Persimmons and pomegranates are, like, each other's basherts. They are meant to be together, preferably in this salad. Some of us lie in waiting for these two fruits to finally sync up at the market so we can fulfill their destinies. Along with baby greens and sliced almonds, a light citrus dressing using also-seasonal oranges brings the whole thing together.
Two types of persimmons - here you want Fuyu
If you're not already familiar with persimmons, you're in for a treat. These cold-season fruits, which look like orange tomatoes, are one of those few that aren't available at supermarkets year round. They're fairly delicate, and, like avocados, have a tendency to go from underripe to overripe at the drop of a hat. Despite their diva behavior, they're well worth the fuss: exquisite and subtle, wonderfully textured, a fruit that'll really make you lean into that Shehecheyanu.
There are two common types of persimmons (actually, there's a bunch more, but these are the ones you'll generally find at the market). Hachiya persimmons are elongated and, notably, eaten when soft and creamy, like nature's pudding cup. If you try to eat one before it's ripe, the tannins do a number on your mouth. Again, total diva behavior that you'll invariably put up with. Here, though, we want fuyu persimmons, which are rounded, a bit bigger than hachiyas, and eaten when firm, like a pear. They slice well and will keep their shape when tossed in a salad. Fuyu persimmons are probably more commonly found, at least here in Southern California, where even Costco sells them in season.
Seeding a pomegranate
A single pomegranate is a gift that keeps giving, so it's worth dividing up into smaller portions. Poms are a hardy fruit that keep well in the fridge. I generally will slice off a portion and seed it by hand. If the thought of this makes you cringe, there is also a magical unitasker that helps you accomplish this task. (Don't tell my mom that Amazon sells them now, because she joyfully dragged it back through airport security and multiple time zones for me.) To use it, you have to seed half the pom at a time and cut it at its "equator" (not stem to top as you might ordinarily do).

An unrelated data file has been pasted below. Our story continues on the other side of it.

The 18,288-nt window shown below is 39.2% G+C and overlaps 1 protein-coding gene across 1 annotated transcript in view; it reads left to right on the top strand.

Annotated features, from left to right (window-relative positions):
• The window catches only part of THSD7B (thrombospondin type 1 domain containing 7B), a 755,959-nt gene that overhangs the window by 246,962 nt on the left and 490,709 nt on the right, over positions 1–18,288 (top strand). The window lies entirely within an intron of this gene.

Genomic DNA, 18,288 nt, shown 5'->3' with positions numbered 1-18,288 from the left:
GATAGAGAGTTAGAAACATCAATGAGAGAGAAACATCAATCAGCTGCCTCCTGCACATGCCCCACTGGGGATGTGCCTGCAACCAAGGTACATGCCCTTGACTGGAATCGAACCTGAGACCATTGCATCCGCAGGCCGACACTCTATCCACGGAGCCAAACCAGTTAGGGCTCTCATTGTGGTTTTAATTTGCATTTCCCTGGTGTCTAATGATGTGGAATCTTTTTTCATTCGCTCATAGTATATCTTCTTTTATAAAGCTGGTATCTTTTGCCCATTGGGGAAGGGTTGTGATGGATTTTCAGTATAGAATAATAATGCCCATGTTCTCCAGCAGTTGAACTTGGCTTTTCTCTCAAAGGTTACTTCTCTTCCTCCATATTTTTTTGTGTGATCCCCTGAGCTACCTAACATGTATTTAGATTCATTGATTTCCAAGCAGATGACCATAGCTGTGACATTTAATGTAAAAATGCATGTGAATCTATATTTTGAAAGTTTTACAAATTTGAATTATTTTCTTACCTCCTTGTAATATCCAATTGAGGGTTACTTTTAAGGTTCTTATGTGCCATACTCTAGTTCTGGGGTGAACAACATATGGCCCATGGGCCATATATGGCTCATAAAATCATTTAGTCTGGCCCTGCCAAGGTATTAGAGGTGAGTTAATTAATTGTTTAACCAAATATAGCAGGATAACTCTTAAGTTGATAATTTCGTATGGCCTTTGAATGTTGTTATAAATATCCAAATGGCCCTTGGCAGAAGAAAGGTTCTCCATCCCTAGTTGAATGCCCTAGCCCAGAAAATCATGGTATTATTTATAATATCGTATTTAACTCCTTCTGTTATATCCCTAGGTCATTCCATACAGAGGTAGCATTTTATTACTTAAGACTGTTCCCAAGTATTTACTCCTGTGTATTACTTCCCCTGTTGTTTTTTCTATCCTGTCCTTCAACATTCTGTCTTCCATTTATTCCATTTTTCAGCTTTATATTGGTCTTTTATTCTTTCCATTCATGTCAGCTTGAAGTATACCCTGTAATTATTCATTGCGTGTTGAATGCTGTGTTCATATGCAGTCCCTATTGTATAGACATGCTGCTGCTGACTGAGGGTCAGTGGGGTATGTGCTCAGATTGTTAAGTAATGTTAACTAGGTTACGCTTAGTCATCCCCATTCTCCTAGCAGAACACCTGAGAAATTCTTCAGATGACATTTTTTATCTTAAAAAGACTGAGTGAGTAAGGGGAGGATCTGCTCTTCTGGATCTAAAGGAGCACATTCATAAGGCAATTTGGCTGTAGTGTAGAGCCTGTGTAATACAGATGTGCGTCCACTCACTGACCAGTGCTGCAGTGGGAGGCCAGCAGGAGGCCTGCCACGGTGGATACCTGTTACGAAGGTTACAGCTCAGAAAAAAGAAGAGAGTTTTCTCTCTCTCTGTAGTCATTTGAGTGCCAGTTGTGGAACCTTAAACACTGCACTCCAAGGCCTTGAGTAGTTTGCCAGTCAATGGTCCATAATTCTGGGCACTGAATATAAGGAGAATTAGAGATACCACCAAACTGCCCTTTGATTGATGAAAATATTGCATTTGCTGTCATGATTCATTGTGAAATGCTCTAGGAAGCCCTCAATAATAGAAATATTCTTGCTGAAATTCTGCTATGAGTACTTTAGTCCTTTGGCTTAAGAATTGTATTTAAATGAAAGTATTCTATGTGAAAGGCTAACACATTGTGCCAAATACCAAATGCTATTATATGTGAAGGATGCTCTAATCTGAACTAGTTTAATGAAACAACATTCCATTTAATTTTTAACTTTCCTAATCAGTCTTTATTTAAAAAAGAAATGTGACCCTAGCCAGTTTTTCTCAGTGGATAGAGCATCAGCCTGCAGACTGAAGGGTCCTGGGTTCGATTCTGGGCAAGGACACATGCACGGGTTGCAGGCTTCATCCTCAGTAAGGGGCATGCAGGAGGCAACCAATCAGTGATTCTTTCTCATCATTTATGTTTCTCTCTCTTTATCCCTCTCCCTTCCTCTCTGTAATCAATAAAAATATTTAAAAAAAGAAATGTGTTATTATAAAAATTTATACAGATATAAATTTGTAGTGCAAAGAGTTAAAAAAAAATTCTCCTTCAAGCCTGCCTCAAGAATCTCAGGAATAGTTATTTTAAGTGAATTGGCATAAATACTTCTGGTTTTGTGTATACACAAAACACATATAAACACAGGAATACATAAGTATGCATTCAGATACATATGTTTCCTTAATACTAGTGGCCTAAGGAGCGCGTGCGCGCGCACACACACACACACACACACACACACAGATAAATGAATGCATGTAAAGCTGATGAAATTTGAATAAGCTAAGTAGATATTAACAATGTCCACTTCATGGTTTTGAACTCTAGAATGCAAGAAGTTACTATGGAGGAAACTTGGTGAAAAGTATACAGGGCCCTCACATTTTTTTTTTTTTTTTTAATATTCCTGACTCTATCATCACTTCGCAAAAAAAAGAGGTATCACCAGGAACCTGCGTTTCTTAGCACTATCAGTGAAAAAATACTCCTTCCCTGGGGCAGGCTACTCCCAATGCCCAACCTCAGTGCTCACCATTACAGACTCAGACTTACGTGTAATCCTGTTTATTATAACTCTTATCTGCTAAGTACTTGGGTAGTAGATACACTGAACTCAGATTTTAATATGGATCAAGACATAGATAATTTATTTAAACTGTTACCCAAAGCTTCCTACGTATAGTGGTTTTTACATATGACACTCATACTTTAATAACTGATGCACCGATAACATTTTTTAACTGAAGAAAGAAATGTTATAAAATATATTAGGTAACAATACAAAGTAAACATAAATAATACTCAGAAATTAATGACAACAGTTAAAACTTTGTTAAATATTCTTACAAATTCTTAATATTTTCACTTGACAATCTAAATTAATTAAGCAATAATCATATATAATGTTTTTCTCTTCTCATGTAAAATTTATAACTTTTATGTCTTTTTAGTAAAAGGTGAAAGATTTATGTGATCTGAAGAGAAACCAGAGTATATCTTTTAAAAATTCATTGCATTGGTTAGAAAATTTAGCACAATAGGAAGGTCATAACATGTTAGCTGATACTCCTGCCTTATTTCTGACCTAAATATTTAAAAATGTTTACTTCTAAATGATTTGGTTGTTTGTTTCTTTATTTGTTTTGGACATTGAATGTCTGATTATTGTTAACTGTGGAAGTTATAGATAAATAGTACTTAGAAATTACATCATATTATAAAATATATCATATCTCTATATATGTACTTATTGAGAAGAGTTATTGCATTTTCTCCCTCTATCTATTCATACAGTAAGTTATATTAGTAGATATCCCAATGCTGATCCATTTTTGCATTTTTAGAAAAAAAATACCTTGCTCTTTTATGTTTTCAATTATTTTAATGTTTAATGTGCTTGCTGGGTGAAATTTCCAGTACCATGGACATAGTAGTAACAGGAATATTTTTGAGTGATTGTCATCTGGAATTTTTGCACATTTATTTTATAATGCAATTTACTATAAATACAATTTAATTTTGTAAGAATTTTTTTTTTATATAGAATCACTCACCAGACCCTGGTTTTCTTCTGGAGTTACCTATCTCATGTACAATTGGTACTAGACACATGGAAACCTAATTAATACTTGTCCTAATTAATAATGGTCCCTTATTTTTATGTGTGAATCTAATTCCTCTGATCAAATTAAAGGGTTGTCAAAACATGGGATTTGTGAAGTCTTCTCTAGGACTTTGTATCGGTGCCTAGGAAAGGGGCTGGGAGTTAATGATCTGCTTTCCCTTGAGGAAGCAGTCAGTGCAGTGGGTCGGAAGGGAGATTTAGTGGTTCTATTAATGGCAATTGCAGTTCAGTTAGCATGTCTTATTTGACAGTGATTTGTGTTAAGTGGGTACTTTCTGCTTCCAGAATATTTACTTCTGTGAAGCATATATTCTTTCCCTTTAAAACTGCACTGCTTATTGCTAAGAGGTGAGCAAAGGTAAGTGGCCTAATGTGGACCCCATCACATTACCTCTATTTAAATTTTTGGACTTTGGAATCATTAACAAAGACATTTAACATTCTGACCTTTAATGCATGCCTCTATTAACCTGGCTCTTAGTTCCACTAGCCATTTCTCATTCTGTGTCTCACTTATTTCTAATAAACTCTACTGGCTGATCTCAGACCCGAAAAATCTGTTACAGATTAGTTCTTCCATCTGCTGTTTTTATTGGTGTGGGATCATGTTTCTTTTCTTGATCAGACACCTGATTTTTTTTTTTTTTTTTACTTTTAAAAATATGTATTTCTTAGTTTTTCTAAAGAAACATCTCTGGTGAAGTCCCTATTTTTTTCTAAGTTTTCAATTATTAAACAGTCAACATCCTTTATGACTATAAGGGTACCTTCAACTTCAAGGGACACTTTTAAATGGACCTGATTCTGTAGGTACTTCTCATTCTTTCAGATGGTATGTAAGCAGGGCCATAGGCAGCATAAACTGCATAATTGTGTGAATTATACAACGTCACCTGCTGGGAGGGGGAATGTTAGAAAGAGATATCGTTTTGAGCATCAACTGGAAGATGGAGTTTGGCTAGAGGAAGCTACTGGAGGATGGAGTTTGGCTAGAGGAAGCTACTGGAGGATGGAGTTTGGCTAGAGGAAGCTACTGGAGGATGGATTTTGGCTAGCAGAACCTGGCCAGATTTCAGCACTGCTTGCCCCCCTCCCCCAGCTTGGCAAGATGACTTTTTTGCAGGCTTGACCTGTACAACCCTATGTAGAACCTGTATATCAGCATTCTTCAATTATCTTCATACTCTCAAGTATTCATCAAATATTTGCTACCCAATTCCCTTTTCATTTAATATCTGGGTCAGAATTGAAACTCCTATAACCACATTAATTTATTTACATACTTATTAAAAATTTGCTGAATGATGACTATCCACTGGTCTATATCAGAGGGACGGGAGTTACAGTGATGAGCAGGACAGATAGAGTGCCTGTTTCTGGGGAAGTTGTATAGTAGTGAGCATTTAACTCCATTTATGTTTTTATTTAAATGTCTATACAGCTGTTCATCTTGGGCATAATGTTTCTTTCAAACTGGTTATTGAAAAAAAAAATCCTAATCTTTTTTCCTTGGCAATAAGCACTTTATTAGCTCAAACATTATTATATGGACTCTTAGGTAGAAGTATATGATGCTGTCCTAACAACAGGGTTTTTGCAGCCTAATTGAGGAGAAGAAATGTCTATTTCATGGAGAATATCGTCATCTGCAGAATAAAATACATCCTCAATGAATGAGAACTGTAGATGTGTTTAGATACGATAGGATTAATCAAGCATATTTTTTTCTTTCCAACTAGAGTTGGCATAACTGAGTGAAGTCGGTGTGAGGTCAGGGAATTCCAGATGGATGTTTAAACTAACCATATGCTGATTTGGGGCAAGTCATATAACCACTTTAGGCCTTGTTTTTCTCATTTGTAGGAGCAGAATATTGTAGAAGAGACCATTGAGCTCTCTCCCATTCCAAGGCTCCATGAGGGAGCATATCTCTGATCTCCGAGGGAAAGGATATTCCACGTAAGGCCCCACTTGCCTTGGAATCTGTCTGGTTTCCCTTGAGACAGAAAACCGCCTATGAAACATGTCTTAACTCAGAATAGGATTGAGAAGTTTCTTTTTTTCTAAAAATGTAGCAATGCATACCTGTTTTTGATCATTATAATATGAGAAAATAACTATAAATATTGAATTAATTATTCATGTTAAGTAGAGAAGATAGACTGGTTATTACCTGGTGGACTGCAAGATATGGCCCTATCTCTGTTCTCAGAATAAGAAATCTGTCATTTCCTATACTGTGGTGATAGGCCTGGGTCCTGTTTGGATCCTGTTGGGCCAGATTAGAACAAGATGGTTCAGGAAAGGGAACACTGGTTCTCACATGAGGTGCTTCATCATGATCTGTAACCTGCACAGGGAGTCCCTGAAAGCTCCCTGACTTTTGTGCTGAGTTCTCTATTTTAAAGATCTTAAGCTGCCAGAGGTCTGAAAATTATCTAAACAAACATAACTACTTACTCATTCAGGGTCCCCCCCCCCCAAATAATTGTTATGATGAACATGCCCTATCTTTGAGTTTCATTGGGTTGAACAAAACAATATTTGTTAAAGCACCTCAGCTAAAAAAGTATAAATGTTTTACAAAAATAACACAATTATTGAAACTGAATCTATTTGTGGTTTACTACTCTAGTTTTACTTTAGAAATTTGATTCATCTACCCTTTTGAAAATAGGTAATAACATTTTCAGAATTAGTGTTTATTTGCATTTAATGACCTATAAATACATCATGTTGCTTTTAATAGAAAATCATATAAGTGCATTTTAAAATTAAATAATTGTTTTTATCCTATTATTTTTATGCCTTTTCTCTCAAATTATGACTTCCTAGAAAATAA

About the citrus salad dressing
This mellow salad dressing uses orange juice in place of the usual vinegar, along with orange zest for more citrus flavor. Just stick all the ingredients in a jar or other container with a well-fitting lid, and shake away.
Need more ideas for seasonal vegetable dishes?
- Maple Roasted Winter Squash and Parnsips with Ras el-Hanout - The warming north African spice blend ras el-hanout is a natural companion for squash and parsnips.
- Tel Aviv Roots Grain Bowl - Caramelized Jerusalem artichokes (sunchokes), beets, and sweet potatoes star in this tahini and silan-topped meal-in-a-bowl.
- Beet and Thyme Latkes - With fresh thyme, these flavorful, crispy-but-soft patties are not to be reserved just for Chanukah time.
Winter Green Salad with Persimmon and Pomegranate (parve)
- Small jar, bottle, or container with a tightly-fitting lid
- 3-4 cups baby greens
- 1 fuyu persimmon - diced into small cubes
- ½ medium pomegranate - seeded
- ¼ cup sliced almonds
- 3 Tbsp extra-virgin olive oil - 45ml
- 1 tsp orange zest
- 2 Tbsp orange juice
- 2 tsp honey
- 2 tsp Dijon mustard
- ½ tsp salt
- ⅛ tsp black pepper
- Dice the persimmon, seed the pomegranate, and toss together with the baby greens and almonds.
- In a small container with a tight-fitting lid, combine all the salad dressing ingredients. Shake vigorously for 30 seconds or so, until fully emulsified. Pour over salad and toss.